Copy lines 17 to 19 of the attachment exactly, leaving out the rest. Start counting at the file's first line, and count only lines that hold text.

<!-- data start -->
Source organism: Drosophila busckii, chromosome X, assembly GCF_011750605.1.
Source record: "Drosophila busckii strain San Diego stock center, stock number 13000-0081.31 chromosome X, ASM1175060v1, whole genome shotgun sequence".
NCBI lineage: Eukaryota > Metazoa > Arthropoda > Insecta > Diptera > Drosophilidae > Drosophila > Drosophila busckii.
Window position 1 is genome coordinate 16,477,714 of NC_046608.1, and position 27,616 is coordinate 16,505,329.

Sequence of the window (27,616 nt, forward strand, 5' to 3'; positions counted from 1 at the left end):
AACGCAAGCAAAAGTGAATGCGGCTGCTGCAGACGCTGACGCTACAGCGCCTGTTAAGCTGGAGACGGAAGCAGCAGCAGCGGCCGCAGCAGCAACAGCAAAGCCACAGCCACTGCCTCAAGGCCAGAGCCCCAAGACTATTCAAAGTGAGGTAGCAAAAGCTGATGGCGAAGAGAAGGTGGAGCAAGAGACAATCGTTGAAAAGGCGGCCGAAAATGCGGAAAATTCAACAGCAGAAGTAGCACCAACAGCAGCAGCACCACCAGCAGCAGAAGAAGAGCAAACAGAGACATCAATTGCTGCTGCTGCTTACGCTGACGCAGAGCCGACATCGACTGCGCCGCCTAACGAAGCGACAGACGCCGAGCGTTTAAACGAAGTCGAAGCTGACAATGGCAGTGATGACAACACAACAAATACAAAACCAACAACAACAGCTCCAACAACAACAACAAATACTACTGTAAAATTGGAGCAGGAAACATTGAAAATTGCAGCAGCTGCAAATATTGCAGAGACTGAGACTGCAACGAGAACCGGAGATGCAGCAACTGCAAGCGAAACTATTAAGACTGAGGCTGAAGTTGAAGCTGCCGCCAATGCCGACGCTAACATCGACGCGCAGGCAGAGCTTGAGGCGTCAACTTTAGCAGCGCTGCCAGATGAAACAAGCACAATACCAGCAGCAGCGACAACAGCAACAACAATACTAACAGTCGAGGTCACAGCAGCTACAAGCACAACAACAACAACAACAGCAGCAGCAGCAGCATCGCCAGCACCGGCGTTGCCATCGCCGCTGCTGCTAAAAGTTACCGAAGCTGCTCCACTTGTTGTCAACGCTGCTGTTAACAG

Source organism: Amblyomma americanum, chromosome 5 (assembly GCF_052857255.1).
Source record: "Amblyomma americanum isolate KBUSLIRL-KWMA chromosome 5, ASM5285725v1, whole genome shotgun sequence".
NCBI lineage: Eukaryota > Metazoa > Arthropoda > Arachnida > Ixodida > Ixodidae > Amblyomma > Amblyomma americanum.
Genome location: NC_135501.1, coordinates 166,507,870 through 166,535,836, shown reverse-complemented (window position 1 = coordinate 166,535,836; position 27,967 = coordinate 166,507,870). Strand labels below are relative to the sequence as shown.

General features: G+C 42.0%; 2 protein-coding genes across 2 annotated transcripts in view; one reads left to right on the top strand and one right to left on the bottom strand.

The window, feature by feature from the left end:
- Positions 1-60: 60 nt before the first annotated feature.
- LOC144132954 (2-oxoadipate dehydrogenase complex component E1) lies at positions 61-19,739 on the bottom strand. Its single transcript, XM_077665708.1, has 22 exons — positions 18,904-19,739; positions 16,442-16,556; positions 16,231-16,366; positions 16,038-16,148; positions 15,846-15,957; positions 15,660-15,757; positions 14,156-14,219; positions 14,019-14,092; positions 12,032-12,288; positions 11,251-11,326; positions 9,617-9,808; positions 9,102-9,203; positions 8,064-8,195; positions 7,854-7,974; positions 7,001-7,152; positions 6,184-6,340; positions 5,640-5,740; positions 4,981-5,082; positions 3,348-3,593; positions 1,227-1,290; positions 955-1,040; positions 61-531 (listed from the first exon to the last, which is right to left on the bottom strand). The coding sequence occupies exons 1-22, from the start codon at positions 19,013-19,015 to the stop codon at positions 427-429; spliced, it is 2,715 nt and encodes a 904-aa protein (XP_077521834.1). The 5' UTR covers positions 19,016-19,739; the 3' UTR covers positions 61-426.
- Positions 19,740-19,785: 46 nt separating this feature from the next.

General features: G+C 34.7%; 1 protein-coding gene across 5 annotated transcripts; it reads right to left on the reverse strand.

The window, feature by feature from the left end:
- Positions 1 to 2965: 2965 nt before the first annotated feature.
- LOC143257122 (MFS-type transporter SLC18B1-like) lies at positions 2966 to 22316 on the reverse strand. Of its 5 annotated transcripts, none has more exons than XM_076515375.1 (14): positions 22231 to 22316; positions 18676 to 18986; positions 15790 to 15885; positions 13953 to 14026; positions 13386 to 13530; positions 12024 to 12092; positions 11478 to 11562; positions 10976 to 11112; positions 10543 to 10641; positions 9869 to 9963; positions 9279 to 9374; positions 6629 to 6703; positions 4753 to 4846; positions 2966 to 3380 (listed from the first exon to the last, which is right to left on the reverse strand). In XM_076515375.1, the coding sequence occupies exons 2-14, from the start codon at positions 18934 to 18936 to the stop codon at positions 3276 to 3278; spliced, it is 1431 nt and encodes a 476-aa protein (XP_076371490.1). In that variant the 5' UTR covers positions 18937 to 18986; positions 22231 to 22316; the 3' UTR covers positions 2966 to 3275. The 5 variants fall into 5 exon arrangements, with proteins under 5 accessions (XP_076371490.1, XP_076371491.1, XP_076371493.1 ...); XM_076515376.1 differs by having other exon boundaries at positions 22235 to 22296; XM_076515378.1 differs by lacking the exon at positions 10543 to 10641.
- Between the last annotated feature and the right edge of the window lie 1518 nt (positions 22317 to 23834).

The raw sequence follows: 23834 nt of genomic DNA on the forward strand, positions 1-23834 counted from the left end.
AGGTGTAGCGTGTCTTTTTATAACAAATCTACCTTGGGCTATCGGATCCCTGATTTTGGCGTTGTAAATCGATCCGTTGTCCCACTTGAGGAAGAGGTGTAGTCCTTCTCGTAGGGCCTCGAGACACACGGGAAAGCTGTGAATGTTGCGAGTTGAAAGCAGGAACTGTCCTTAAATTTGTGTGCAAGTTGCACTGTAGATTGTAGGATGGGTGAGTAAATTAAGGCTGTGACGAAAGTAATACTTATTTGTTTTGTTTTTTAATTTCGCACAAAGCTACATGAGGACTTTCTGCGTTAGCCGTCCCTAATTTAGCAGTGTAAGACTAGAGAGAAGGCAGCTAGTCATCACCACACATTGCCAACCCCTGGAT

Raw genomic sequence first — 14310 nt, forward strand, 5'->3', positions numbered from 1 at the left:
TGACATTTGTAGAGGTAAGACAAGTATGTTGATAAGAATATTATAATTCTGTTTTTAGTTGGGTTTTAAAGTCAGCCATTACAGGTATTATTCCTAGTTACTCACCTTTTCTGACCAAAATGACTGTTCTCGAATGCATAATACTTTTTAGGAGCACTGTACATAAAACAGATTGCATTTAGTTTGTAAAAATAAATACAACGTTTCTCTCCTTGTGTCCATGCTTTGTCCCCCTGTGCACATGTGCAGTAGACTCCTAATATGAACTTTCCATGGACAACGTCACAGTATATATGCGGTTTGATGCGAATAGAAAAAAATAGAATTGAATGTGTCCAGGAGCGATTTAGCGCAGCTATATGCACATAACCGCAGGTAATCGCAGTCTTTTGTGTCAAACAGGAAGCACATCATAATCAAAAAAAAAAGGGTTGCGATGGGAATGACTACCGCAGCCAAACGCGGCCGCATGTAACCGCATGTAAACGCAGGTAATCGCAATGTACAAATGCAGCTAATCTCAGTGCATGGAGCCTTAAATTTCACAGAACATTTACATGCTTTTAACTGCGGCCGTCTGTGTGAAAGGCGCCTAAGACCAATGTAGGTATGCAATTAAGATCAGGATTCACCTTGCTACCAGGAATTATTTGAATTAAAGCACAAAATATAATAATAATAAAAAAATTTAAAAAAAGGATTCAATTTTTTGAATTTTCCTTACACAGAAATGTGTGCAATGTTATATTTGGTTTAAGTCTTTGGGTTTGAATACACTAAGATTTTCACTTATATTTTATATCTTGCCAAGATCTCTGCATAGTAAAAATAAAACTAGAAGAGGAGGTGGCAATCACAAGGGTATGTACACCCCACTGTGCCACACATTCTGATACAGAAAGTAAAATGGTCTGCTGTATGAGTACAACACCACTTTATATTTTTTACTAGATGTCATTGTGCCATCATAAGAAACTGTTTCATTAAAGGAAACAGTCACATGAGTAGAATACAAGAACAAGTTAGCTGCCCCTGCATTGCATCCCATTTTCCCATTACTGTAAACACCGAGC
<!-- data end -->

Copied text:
The window, feature by feature from the left end:
- Positions 1 to 2965: 2965 nt before the first annotated feature.
- LOC143257122 (MFS-type transporter SLC18B1-like) lies at positions 2966 to 22316 on the reverse strand. Of its 5 annotated transcripts, none has more exons than XM_076515375.1 (14): positions 22231 to 22316; positions 18676 to 18986; positions 15790 to 15885; positions 13953 to 14026; positions 13386 to 13530; positions 12024 to 12092; positions 11478 to 11562; positions 10976 to 11112; positions 10543 to 10641; positions 9869 to 9963; positions 9279 to 9374; positions 6629 to 6703; positions 4753 to 4846; positions 2966 to 3380 (listed from the first exon to the last, which is right to left on the reverse strand). In XM_076515375.1, the coding sequence occupies exons 2-14, from the start codon at positions 18934 to 18936 to the stop codon at positions 3276 to 3278; spliced, it is 1431 nt and encodes a 476-aa protein (XP_076371490.1). In that variant the 5' UTR covers positions 18937 to 18986; positions 22231 to 22316; the 3' UTR covers positions 2966 to 3275. The 5 variants fall into 5 exon arrangements, with proteins under 5 accessions (XP_076371490.1, XP_076371491.1, XP_076371493.1 ...); XM_076515376.1 differs by having other exon boundaries at positions 22235 to 22296; XM_076515378.1 differs by lacking the exon at positions 10543 to 10641.